“And it came about during this year that a most dread portent took place. For the sun gave forth its light without brightness, like the moon, during this whole year, and it seemed exceedingly like the sun in eclipse, for the beams it shed were not clear nor such as it is accustomed to shed.” – the Byzantine historian Procopius in 536 CE.
Historical sources describing a fog covering the sun and reduced growth seen in tree rings suggest that erupting volcanoes caused a dramatic cooling in Europe after the year 536, coinciding with a time of general crisis and local catastrophes, such as the Plague of Justinian in 541-542. Geologists believe that two powerful volcanic eruptions, the largest in the last 2,000 years, are to blame. If an eruption is powerful enough to send volcanic ash and gases high into Earth’s atmosphere, the resulting haze can shield the surface from the sunlight, causing a drop in temperatures worldwide. It remains uncertain to this day which volcanos erupted in 536 and 540/541. Based on traces of sulfur preserved in ice-layers recovered from the ice shield of Greenland and Antarctica some geologists argued that the volcano was located somewhere along the equator. Possible candidates include the Tavurvur in Papa-Neuguinea, the Krakatau in Indonesia or the Ilopango in El Salvador.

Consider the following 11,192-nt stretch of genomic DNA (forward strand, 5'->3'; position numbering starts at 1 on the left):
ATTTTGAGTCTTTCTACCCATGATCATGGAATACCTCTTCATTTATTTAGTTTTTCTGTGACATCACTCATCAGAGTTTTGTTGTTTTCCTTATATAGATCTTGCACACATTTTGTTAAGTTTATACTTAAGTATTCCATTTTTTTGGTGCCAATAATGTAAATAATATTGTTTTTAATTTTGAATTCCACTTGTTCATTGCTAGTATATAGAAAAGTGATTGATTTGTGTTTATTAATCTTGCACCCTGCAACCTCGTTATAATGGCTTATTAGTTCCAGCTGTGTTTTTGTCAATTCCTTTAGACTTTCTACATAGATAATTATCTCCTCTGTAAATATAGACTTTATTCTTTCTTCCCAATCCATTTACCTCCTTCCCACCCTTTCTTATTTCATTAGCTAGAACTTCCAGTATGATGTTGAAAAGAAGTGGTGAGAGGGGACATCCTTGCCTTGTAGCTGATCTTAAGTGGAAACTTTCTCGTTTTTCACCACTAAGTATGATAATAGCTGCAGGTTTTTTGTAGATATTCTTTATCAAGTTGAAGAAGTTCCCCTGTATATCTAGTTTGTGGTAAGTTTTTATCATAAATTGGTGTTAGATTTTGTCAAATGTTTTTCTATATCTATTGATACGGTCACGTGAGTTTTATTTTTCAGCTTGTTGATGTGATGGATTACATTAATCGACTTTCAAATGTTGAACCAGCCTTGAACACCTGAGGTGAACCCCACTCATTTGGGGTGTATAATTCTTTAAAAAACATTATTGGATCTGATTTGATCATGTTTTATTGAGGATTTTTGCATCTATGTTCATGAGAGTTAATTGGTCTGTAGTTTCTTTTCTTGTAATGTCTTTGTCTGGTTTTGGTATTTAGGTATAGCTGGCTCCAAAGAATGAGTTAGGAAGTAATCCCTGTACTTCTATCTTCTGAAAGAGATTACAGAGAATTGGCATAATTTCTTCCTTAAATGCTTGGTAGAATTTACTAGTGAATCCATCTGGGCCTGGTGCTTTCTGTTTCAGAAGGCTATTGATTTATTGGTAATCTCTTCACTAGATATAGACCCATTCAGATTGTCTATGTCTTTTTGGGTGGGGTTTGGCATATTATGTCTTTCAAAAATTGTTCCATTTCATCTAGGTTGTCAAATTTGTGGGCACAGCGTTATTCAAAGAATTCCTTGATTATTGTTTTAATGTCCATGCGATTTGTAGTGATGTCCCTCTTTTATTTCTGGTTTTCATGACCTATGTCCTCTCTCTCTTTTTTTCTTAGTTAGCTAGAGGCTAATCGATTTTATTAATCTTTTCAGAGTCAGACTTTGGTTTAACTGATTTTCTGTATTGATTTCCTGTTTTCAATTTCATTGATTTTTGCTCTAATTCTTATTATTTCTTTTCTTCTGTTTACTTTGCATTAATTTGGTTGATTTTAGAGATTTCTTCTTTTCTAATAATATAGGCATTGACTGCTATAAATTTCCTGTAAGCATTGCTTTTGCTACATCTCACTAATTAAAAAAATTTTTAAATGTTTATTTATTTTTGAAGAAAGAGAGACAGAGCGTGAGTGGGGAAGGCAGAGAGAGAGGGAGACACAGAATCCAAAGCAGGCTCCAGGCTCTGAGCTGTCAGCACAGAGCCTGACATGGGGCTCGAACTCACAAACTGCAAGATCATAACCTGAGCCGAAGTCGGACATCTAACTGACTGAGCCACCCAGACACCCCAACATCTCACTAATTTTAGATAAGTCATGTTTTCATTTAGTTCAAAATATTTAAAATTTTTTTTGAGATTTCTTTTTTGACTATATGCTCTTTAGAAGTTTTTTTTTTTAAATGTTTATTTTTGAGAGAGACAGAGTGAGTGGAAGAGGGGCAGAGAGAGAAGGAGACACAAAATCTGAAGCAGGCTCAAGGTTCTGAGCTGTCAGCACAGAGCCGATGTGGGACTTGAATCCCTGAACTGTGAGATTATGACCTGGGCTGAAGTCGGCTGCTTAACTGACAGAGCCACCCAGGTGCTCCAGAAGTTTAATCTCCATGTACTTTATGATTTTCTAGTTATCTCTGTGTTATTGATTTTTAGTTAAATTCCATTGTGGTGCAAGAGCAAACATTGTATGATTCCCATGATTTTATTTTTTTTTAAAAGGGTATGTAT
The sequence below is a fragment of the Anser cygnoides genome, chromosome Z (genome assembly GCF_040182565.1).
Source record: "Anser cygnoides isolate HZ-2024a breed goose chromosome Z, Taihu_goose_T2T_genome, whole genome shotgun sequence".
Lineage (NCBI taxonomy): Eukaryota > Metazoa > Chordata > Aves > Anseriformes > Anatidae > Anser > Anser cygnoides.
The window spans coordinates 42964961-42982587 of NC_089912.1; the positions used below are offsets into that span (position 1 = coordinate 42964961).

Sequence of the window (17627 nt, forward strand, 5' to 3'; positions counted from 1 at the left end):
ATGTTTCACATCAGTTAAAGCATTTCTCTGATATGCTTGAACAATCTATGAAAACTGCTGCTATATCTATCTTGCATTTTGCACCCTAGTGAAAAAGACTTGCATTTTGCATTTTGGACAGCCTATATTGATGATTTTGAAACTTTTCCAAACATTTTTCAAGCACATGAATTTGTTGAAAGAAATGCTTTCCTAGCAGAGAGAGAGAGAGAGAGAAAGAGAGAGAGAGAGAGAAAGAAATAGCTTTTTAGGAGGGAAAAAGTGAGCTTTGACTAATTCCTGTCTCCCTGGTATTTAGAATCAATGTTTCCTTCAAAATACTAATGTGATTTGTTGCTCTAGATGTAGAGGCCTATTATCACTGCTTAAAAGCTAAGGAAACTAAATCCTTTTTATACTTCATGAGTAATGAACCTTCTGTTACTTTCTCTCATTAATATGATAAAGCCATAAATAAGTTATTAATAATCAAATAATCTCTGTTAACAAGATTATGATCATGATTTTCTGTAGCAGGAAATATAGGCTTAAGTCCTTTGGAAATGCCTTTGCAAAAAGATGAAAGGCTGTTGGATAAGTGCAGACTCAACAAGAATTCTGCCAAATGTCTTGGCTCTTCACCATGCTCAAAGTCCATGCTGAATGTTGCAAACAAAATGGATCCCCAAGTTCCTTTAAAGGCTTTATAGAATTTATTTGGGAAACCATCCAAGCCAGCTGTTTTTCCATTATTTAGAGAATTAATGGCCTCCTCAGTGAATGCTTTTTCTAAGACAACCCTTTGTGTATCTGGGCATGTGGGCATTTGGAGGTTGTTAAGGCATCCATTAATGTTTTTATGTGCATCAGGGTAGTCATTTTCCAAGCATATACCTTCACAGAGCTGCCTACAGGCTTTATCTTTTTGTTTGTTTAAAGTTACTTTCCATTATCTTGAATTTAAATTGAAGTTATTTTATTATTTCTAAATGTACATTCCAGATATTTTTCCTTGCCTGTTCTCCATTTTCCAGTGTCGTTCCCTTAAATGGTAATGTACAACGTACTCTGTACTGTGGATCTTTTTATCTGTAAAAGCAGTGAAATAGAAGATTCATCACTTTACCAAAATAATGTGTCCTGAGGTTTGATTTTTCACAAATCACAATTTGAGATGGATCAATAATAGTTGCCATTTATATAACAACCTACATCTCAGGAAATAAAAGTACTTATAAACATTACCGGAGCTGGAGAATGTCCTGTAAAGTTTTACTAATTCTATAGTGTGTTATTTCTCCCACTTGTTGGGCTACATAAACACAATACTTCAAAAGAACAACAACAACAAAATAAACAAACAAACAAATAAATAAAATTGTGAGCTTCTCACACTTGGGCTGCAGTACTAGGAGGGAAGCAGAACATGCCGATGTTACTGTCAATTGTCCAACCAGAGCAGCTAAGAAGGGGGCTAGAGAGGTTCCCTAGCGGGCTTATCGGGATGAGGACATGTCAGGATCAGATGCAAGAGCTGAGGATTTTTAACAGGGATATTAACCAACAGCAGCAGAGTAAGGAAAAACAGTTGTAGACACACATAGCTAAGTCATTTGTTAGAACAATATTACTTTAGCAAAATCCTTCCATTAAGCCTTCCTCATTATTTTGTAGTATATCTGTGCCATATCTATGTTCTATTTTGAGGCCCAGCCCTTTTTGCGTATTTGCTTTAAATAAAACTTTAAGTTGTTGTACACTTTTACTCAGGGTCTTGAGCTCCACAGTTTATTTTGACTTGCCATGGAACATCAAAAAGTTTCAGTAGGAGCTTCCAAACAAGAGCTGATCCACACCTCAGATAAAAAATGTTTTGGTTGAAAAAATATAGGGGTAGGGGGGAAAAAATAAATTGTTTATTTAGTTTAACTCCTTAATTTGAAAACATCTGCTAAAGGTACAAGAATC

However, now a team of scientists studying an ice-core recovered from a glacier covering the Signalkuppe or Punta Gnifetti, a 4,554-meter peak in the Pennine Alps on the border between Italy and Switzerland, argue that the eruption of 536 actually happened in Iceland. The 72-meter-long core covers more than 2,000 years and the single ice-layers record things like fallout from volcanoes, Saharan dust storms and human pollution of the atmosphere. The research describes also a layer of volcanic ash preserved in the ice, dated around 536. Using X-rays to determine the chemical composition of the recovered ash particles, the researchers discovered that the chemical composition matches exactly the chemical composition of volcanic rocks from Iceland. In this scenario, the volcano erupted in Iceland and atmospheric circulation transported the ash over the Atlantic and Europe into the Alps, very similar to what happened in 2010 with the Eyjafjallajökull volcano. As for the 540/541 eruption, recorded in the ice from Greenland and the South Pole, the volcano that caused ash to spread to the two poles of Earth still remains to be identified.